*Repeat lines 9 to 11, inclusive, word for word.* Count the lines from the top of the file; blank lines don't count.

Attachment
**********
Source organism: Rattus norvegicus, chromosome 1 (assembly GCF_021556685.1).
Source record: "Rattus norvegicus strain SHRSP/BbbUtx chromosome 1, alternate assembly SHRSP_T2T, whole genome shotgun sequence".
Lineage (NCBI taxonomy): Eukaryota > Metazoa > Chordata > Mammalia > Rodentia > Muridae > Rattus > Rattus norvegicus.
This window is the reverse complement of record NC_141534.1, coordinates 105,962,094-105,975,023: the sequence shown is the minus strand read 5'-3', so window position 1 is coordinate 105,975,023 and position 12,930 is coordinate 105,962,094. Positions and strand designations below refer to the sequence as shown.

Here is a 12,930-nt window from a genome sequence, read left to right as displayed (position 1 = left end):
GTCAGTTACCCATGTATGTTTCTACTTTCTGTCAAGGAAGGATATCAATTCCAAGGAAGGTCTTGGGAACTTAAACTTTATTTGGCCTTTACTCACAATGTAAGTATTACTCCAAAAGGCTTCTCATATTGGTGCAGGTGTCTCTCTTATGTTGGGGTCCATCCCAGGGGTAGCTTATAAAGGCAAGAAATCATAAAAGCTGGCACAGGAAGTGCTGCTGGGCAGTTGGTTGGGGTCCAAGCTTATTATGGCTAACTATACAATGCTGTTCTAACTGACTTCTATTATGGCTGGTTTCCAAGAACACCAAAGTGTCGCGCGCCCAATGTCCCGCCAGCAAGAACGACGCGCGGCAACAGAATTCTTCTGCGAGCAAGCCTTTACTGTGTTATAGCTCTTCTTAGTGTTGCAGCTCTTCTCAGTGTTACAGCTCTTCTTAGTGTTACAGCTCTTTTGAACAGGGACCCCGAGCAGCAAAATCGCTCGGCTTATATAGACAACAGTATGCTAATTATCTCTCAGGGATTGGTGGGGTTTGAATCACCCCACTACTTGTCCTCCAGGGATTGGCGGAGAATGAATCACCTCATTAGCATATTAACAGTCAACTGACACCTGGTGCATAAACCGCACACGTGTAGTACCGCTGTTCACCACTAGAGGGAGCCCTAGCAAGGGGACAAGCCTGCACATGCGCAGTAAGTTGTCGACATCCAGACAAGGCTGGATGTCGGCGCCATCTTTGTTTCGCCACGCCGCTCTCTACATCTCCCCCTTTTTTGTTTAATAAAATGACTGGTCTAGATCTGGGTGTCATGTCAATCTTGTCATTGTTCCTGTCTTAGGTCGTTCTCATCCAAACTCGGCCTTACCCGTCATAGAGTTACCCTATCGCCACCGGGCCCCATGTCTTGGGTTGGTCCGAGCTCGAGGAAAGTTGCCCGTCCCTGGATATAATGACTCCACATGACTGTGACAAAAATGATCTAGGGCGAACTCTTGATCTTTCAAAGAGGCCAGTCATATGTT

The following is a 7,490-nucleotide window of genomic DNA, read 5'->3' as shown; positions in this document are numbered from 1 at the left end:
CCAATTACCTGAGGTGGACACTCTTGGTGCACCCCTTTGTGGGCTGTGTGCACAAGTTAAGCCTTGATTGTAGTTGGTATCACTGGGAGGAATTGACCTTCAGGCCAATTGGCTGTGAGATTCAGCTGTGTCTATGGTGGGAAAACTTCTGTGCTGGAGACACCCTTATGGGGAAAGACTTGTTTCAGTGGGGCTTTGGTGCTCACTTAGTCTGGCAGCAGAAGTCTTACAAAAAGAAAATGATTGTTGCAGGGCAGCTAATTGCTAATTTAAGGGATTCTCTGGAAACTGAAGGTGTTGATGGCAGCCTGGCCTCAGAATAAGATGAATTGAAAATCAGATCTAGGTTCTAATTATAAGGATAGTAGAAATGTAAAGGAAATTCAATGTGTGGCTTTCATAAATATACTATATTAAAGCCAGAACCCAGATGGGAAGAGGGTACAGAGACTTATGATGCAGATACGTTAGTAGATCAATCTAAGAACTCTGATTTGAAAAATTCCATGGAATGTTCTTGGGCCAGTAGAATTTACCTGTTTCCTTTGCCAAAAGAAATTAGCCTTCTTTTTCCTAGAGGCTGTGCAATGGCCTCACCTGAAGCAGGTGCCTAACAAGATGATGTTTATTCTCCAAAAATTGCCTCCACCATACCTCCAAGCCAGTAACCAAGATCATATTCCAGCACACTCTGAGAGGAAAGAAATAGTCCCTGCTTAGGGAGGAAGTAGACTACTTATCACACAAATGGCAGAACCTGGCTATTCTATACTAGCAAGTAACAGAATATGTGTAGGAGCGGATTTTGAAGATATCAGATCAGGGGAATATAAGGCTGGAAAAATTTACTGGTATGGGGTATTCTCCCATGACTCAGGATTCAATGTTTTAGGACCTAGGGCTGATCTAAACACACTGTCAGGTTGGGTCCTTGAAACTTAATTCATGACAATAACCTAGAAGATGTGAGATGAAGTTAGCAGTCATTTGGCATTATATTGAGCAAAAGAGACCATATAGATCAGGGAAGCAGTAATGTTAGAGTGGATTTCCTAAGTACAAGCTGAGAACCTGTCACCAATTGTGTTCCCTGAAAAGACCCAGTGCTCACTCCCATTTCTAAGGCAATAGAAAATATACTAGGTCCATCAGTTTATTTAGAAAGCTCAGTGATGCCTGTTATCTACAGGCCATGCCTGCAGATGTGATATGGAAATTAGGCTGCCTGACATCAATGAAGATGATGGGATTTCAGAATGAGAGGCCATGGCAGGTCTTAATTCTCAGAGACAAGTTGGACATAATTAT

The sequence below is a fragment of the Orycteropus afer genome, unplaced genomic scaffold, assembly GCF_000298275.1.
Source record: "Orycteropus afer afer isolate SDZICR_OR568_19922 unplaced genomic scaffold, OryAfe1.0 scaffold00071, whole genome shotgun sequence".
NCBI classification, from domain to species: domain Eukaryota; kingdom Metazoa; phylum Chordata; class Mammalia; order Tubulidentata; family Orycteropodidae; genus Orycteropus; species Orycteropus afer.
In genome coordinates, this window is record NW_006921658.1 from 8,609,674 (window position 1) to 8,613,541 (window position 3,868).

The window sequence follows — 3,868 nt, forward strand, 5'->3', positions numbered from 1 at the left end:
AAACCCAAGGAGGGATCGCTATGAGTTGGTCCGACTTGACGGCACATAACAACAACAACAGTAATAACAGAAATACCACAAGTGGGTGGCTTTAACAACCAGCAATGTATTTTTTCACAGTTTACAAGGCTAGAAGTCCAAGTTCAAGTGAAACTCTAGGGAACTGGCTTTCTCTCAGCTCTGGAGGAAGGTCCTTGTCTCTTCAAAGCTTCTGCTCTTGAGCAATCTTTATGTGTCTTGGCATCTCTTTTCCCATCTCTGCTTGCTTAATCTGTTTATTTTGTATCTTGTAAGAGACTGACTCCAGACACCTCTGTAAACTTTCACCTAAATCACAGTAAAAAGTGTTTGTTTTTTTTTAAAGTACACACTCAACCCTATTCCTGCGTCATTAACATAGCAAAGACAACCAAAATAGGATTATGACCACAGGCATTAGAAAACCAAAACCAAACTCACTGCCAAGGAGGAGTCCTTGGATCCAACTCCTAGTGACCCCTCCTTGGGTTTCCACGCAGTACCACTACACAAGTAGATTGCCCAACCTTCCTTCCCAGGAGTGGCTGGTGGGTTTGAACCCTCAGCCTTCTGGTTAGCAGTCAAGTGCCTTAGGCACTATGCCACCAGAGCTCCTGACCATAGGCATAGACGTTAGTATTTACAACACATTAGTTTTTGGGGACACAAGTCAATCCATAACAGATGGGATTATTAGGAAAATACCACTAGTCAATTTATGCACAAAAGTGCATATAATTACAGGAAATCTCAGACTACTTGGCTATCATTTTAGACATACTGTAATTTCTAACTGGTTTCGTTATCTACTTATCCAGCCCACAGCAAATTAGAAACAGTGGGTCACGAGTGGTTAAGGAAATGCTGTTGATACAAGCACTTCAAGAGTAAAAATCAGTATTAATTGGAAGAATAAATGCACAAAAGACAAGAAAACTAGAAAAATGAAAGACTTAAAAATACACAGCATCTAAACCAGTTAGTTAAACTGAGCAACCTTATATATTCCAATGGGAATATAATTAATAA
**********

The sequence below is a fragment of the Orycteropus afer genome, unplaced genomic scaffold, assembly GCF_000298275.1.
Source record: "Orycteropus afer afer isolate SDZICR_OR568_19922 unplaced genomic scaffold, OryAfe1.0 scaffold00071, whole genome shotgun sequence".
NCBI classification, from domain to species: domain Eukaryota; kingdom Metazoa; phylum Chordata; class Mammalia; order Tubulidentata; family Orycteropodidae; genus Orycteropus; species Orycteropus afer.